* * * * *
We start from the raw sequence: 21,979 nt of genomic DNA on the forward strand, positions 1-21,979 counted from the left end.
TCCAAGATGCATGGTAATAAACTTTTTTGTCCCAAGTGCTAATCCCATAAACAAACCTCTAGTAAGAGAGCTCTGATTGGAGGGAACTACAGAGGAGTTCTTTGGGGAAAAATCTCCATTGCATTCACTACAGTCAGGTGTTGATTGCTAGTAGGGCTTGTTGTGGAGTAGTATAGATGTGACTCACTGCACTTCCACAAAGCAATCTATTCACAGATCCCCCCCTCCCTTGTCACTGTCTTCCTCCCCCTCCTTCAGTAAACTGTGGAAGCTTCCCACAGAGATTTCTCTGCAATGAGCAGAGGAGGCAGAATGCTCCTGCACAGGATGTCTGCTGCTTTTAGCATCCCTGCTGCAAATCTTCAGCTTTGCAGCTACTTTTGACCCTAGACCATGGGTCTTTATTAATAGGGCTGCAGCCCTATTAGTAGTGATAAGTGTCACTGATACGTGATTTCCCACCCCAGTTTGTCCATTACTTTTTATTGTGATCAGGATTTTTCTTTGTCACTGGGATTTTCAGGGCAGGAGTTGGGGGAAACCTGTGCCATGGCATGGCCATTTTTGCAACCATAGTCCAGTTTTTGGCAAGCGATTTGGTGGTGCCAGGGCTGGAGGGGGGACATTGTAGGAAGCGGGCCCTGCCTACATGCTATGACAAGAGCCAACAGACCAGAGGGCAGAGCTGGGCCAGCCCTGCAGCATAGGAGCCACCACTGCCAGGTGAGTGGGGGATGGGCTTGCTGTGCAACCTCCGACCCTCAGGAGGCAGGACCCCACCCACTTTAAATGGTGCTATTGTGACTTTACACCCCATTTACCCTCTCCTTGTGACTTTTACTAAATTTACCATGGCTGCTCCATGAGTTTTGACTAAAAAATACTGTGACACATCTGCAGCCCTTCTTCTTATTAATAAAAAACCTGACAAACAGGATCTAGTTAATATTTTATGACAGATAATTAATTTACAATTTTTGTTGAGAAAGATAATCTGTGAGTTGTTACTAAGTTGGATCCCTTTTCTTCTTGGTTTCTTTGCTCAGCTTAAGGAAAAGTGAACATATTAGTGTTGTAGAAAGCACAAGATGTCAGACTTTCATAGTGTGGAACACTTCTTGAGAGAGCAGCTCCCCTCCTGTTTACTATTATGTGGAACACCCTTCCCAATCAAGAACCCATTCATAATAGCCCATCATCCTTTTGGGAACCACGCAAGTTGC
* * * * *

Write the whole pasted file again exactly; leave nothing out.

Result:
We start from the raw sequence: 21,979 nt of genomic DNA on the forward strand, positions 1-21,979 counted from the left end.
TCCAAGATGCATGGTAATAAACTTTTTTGTCCCAAGTGCTAATCCCATAAACAAACCTCTAGTAAGAGAGCTCTGATTGGAGGGAACTACAGAGGAGTTCTTTGGGGAAAAATCTCCATTGCATTCACTACAGTCAGGTGTTGATTGCTAGTAGGGCTTGTTGTGGAGTAGTATAGATGTGACTCACTGCACTTCCACAAAGCAATCTATTCACAGATCCCCCCCTCCCTTGTCACTGTCTTCCTCCCCCTCCTTCAGTAAACTGTGGAAGCTTCCCACAGAGATTTCTCTGCAATGAGCAGAGGAGGCAGAATGCTCCTGCACAGGATGTCTGCTGCTTTTAGCATCCCTGCTGCAAATCTTCAGCTTTGCAGCTACTTTTGACCCTAGACCATGGGTCTTTATTAATAGGGCTGCAGCCCTATTAGTAGTGATAAGTGTCACTGATACGTGATTTCCCACCCCAGTTTGTCCATTACTTTTTATTGTGATCAGGATTTTTCTTTGTCACTGGGATTTTCAGGGCAGGAGTTGGGGGAAACCTGTGCCATGGCATGGCCATTTTTGCAACCATAGTCCAGTTTTTGGCAAGCGATTTGGTGGTGCCAGGGCTGGAGGGGGGACATTGTAGGAAGCGGGCCCTGCCTACATGCTATGACAAGAGCCAACAGACCAGAGGGCAGAGCTGGGCCAGCCCTGCAGCATAGGAGCCACCACTGCCAGGTGAGTGGGGGATGGGCTTGCTGTGCAACCTCCGACCCTCAGGAGGCAGGACCCCACCCACTTTAAATGGTGCTATTGTGACTTTACACCCCATTTACCCTCTCCTTGTGACTTTTACTAAATTTACCATGGCTGCTCCATGAGTTTTGACTAAAAAATACTGTGACACATCTGCAGCCCTTCTTCTTATTAATAAAAAACCTGACAAACAGGATCTAGTTAATATTTTATGACAGATAATTAATTTACAATTTTTGTTGAGAAAGATAATCTGTGAGTTGTTACTAAGTTGGATCCCTTTTCTTCTTGGTTTCTTTGCTCAGCTTAAGGAAAAGTGAACATATTAGTGTTGTAGAAAGCACAAGATGTCAGACTTTCATAGTGTGGAACACTTCTTGAGAGAGCAGCTCCCCTCCTGTTTACTATTATGTGGAACACCCTTCCCAATCAAGAACCCATTCATAATAGCCCATCATCCTTTTGGGAACCACGCAAGTTGC